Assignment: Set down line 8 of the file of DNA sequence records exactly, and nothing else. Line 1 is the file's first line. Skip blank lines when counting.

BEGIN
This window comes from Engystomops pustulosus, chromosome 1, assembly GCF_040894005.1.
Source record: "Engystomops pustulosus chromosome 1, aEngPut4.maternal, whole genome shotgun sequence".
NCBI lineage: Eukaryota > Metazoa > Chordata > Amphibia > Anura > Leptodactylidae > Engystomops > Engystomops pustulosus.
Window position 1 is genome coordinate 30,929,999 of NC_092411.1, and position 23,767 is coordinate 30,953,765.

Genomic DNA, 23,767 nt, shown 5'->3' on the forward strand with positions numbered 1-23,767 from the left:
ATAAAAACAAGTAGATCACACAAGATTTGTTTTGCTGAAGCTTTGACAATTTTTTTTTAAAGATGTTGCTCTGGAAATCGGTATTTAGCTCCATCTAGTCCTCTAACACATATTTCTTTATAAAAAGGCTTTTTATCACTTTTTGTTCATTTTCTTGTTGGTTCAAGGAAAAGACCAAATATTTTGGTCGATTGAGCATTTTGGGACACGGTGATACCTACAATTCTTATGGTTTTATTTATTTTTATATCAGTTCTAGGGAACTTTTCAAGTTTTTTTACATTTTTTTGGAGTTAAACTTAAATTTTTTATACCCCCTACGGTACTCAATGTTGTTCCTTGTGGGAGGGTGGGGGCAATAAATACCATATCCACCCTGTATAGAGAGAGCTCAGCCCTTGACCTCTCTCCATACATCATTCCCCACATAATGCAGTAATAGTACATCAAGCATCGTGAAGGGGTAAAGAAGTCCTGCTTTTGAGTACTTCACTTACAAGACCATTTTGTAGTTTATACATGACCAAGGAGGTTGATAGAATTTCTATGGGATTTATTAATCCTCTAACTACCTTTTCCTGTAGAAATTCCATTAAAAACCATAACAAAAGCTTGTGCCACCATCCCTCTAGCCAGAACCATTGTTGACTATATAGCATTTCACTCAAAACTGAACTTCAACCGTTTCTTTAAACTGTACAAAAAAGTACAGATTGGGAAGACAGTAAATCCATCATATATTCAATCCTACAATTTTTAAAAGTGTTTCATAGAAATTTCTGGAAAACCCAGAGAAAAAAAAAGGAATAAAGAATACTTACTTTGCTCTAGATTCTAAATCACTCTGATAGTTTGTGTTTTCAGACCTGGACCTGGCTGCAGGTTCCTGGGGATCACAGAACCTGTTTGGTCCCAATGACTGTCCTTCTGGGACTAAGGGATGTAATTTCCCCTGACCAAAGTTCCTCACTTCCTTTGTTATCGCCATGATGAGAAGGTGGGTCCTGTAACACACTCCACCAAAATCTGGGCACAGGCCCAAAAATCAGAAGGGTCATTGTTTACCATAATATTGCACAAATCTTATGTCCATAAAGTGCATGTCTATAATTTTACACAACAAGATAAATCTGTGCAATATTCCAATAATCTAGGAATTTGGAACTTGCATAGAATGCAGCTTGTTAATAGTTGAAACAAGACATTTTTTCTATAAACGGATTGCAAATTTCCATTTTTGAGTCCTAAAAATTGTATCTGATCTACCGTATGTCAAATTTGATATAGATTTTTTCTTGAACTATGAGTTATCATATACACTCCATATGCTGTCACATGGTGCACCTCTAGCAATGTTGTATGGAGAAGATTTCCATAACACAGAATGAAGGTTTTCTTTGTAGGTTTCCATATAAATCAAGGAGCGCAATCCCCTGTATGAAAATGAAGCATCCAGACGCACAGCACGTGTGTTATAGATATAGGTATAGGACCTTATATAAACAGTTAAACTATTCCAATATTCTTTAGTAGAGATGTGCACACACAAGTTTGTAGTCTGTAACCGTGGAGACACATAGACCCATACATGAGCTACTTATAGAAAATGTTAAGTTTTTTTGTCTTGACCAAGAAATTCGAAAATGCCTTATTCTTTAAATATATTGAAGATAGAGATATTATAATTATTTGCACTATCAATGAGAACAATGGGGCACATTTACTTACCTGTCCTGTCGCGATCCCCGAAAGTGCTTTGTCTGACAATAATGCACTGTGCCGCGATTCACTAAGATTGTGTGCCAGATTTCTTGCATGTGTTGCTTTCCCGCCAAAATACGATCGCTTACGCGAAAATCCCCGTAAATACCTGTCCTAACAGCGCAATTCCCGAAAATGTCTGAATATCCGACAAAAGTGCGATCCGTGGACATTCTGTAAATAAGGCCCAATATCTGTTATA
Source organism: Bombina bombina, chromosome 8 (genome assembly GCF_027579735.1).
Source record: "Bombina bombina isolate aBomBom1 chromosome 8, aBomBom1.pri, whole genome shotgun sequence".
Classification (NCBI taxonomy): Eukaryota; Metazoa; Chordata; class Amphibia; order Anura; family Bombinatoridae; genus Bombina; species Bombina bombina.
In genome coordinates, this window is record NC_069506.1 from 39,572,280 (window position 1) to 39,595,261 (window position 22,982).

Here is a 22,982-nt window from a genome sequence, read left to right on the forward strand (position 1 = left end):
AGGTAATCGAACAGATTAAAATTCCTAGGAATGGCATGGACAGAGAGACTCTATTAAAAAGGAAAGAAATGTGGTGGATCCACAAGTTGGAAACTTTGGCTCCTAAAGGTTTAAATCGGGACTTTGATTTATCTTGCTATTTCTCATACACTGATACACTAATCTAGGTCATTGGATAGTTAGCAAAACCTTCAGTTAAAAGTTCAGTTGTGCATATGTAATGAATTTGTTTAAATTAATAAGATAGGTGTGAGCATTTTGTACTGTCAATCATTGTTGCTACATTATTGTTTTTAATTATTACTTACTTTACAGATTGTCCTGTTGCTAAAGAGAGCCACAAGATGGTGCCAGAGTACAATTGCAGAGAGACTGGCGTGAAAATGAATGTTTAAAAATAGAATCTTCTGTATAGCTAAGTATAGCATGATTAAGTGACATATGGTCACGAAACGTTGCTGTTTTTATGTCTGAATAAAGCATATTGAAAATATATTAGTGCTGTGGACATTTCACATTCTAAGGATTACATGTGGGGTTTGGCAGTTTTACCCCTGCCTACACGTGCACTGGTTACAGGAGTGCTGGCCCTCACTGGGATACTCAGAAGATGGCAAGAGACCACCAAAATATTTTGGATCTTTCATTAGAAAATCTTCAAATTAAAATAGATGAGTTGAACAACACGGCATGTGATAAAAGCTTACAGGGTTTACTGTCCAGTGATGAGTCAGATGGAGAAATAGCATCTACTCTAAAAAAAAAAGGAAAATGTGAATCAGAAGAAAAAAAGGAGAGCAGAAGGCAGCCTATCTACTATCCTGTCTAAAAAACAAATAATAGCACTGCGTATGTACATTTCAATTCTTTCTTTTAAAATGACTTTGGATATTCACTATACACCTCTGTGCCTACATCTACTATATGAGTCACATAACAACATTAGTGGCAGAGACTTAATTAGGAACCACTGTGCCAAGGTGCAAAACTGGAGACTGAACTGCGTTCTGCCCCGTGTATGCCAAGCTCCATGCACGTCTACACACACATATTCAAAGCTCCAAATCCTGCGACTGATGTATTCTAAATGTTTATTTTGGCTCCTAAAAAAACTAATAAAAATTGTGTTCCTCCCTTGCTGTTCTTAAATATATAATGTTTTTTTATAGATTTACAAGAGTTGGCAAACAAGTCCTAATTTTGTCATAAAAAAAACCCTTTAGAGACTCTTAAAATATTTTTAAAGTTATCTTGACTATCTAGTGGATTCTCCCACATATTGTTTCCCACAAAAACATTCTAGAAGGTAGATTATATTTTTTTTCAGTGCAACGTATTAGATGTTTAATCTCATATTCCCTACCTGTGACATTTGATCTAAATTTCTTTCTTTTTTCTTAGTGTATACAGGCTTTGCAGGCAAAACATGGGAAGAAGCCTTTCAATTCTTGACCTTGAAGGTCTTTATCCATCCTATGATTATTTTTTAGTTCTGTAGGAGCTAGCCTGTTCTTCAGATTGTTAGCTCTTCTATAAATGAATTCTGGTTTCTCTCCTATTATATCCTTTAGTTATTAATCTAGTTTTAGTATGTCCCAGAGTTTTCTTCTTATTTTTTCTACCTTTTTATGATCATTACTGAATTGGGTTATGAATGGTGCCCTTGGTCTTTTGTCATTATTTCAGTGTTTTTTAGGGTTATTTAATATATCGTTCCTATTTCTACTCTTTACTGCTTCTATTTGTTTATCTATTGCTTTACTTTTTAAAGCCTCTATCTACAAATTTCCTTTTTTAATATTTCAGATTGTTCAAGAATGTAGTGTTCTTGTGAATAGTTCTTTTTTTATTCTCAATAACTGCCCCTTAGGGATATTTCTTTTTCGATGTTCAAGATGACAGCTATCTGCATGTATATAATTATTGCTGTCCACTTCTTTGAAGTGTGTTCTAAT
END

Source record: "Bombina bombina isolate aBomBom1 chromosome 8, aBomBom1.pri, whole genome shotgun sequence".